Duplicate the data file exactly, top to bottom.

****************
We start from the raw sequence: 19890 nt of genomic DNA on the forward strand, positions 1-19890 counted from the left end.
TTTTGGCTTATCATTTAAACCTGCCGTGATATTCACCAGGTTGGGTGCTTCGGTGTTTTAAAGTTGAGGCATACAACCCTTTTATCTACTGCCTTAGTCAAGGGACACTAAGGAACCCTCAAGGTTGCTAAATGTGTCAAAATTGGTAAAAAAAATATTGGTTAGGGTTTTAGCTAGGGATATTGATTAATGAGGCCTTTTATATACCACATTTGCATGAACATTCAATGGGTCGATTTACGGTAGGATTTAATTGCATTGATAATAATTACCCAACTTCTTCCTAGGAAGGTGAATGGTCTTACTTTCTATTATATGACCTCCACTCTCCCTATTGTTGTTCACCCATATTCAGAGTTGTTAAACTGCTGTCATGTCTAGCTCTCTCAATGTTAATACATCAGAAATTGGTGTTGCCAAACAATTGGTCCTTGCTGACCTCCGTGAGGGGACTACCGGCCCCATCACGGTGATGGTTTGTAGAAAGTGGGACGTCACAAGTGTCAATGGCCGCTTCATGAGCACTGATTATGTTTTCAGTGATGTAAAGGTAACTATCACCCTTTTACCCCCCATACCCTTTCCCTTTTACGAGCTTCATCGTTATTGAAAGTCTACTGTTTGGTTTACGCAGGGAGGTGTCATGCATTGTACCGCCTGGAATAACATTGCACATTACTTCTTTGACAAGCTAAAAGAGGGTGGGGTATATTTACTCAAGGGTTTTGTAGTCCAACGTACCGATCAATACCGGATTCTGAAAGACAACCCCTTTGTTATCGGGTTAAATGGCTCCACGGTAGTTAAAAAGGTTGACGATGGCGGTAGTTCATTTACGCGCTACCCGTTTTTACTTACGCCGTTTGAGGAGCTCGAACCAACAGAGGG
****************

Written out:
We start from the raw sequence: 19890 nt of genomic DNA on the forward strand, positions 1-19890 counted from the left end.
TTTTGGCTTATCATTTAAACCTGCCGTGATATTCACCAGGTTGGGTGCTTCGGTGTTTTAAAGTTGAGGCATACAACCCTTTTATCTACTGCCTTAGTCAAGGGACACTAAGGAACCCTCAAGGTTGCTAAATGTGTCAAAATTGGTAAAAAAAATATTGGTTAGGGTTTTAGCTAGGGATATTGATTAATGAGGCCTTTTATATACCACATTTGCATGAACATTCAATGGGTCGATTTACGGTAGGATTTAATTGCATTGATAATAATTACCCAACTTCTTCCTAGGAAGGTGAATGGTCTTACTTTCTATTATATGACCTCCACTCTCCCTATTGTTGTTCACCCATATTCAGAGTTGTTAAACTGCTGTCATGTCTAGCTCTCTCAATGTTAATACATCAGAAATTGGTGTTGCCAAACAATTGGTCCTTGCTGACCTCCGTGAGGGGACTACCGGCCCCATCACGGTGATGGTTTGTAGAAAGTGGGACGTCACAAGTGTCAATGGCCGCTTCATGAGCACTGATTATGTTTTCAGTGATGTAAAGGTAACTATCACCCTTTTACCCCCCATACCCTTTCCCTTTTACGAGCTTCATCGTTATTGAAAGTCTACTGTTTGGTTTACGCAGGGAGGTGTCATGCATTGTACCGCCTGGAATAACATTGCACATTACTTCTTTGACAAGCTAAAAGAGGGTGGGGTATATTTACTCAAGGGTTTTGTAGTCCAACGTACCGATCAATACCGGATTCTGAAAGACAACCCCTTTGTTATCGGGTTAAATGGCTCCACGGTAGTTAAAAAGGTTGACGATGGCGGTAGTTCATTTACGCGCTACCCGTTTTTACTTACGCCGTTTGAGGAGCTCGAACCAACAGAGGG